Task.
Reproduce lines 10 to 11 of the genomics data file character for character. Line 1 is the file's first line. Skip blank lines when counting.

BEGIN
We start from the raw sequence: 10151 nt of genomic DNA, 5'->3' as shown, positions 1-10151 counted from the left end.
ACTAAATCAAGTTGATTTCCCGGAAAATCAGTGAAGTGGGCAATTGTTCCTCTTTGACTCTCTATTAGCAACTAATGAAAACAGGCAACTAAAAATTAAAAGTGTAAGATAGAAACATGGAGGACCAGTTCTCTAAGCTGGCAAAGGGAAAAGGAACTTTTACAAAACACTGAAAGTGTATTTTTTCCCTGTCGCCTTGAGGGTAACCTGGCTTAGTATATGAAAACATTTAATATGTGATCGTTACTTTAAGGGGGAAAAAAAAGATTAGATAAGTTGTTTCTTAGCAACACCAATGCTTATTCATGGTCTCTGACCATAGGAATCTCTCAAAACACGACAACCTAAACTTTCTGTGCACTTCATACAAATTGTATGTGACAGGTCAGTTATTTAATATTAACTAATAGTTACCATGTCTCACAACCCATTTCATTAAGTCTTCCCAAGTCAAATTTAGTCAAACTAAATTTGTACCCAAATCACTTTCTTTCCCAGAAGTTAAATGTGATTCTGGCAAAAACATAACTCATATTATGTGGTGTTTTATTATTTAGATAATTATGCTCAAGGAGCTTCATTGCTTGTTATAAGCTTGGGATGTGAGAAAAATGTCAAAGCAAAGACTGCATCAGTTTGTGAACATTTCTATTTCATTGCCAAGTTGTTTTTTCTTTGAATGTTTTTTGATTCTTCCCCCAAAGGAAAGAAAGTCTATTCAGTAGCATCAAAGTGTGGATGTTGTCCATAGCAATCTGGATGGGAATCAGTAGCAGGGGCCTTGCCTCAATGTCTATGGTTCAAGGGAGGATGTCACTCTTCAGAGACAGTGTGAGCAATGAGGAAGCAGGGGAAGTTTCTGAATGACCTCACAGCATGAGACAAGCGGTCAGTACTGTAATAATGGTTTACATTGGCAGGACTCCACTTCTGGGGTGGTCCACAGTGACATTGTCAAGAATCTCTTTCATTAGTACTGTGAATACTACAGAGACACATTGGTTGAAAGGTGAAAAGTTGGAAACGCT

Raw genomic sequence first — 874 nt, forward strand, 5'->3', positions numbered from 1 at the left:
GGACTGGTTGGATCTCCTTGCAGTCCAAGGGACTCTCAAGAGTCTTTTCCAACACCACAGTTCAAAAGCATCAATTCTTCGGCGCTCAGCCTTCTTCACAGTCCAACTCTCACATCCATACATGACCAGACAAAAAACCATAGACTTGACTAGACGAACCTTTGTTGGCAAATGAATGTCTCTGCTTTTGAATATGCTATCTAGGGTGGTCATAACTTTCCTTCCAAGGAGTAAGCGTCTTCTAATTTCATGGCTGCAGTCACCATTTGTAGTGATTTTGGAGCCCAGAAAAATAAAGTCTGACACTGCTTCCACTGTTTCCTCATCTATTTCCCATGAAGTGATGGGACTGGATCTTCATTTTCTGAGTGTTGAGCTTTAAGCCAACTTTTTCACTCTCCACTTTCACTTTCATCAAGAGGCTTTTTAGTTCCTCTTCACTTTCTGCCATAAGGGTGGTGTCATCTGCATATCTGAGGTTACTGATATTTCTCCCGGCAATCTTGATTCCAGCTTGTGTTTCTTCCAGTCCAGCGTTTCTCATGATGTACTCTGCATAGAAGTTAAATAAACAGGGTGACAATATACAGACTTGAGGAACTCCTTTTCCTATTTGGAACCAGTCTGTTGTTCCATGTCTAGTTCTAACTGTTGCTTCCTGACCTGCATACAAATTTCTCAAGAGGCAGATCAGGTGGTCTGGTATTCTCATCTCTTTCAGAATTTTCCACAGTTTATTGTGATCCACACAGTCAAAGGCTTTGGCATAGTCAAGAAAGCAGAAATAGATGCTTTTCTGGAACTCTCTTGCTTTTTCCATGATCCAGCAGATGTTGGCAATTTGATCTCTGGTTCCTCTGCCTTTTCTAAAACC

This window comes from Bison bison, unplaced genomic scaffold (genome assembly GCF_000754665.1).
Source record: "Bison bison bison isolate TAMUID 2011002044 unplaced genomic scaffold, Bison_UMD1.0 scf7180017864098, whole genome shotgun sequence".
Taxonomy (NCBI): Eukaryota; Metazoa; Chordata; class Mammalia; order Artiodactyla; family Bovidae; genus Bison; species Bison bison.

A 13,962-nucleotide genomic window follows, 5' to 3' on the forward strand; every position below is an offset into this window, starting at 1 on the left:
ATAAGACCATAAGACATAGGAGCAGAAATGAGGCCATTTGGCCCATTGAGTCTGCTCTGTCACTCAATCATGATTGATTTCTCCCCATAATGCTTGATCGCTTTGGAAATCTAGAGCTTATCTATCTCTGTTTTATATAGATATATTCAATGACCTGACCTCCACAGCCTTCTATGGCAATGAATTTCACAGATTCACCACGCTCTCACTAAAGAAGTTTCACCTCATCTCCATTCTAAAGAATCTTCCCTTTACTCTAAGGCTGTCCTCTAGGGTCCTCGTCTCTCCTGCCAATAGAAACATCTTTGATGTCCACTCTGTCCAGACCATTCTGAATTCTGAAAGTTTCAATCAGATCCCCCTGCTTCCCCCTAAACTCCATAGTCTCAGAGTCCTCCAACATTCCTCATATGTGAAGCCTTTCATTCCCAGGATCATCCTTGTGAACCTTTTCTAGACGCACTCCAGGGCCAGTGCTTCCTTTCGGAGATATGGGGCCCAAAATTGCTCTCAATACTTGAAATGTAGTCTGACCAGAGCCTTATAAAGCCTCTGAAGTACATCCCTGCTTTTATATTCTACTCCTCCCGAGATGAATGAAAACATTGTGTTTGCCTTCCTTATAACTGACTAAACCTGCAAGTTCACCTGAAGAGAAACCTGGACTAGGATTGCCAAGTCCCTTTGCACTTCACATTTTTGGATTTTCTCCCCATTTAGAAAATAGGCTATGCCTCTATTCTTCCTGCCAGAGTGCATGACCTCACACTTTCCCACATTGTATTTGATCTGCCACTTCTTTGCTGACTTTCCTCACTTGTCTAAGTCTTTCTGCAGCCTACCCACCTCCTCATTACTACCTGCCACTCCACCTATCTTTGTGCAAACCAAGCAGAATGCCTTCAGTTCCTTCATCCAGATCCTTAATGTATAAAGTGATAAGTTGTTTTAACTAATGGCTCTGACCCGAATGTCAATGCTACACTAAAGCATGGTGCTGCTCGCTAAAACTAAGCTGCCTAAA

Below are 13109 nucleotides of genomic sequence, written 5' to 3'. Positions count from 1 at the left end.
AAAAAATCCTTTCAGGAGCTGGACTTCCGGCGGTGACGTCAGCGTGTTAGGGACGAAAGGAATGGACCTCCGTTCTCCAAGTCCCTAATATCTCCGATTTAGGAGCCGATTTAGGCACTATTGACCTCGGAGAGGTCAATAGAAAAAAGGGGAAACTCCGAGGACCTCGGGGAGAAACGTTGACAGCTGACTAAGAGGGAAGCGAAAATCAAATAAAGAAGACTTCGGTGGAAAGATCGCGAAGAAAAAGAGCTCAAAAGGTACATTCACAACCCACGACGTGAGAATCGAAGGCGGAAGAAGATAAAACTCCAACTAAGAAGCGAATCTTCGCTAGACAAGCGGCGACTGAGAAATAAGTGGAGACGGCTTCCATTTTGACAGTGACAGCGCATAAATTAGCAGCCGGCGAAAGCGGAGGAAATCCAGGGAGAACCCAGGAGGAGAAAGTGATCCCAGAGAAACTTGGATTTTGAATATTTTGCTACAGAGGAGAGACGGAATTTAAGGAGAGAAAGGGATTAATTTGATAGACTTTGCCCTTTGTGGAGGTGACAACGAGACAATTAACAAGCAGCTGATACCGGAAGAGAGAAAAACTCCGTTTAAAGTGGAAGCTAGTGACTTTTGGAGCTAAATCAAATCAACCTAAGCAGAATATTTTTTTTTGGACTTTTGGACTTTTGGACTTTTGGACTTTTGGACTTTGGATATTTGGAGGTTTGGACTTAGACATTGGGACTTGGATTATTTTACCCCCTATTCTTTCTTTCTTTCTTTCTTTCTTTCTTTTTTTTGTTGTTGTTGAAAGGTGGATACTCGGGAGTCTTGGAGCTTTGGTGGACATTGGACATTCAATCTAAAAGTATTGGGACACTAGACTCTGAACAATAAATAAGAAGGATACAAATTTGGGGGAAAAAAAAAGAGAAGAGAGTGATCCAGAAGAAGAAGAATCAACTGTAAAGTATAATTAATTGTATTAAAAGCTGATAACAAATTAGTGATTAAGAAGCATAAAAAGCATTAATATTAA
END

Below are 13109 nucleotides of genomic sequence, written 5' to 3'. Positions count from 1 at the left end.
AAAAAATCCTTTCAGGAGCTGGACTTCCGGCGGTGACGTCAGCGTGTTAGGGACGAAAGGAATGGACCTCCGTTCTCCAAGTCCCTAATATCTCCGATTTAGGAGCCGATTTAGGCACTATTGACCTCGGAGAGGTCAATAGAAAAAAGGGGAAACTCCGAGGACCTCGGGGAGAAACGTTGACAGCTGACTAAGAGGGAAGCGAAAATCAAATAAAGAAGACTTCGGTGGAAAGATCGCGAAGAAAAAGAGCTCAAAAGGTACATTCACAACCCACGACGTGAGAATCGAAGGCGGAAGAAGATAAAACTCCAACTAAGAAGCGAATCTTCGCTAGACAAGCGGCGACTGAGAAATAAGTGGAGACGGCTTCCATTTTGACAGTGACAGCGCATAAATTAGCAGCCGGCGAAAGCGGAGGAAATCCAGGGAGAACCCAGGAGGAGAAAGTGATCCCAGAGAAACTTGGATTTTGAATATTTTGCTACAGAGGAGAGACGGAATTTAAGGAGAGAAAGGGATTAATTTGATAGACTTTGCCCTTTGTGGAGGTGACAACGAGACAATTAACAAGCAGCTGATACCGGAAGAGAGAAAAACTCCGTTTAAAGTGGAAGCTAGTGACTTTTGGAGCTAAATCAAATCAACCTAAGCAGAATATTTTTTTTTGGACTTTTGGACTTTTGGACTTTTGGACTTTTGGACTTTGGATATTTGGAGGTTTGGACTTAGACATTGGGACTTGGATTATTTTACCCCCTATTCTTTCTTTCTTTCTTTCTTTCTTTCTTTTTTTTGTTGTTGTTGAAAGGTGGATACTCGGGAGTCTTGGAGCTTTGGTGGACATTGGACATTCAATCTAAAAGTATTGGGACACTAGACTCTGAACAATAAATAAGAAGGATACAAATTTGGGGGAAAAAAAAAGAGAAGAGAGTGATCCAGAAGAAGAAGAATCAACTGTAAAGTATAATTAATTGTATTAAAAGCTGATAACAAATTAGTGATTAAGAAGCATAAAAAGCATTAATATTAA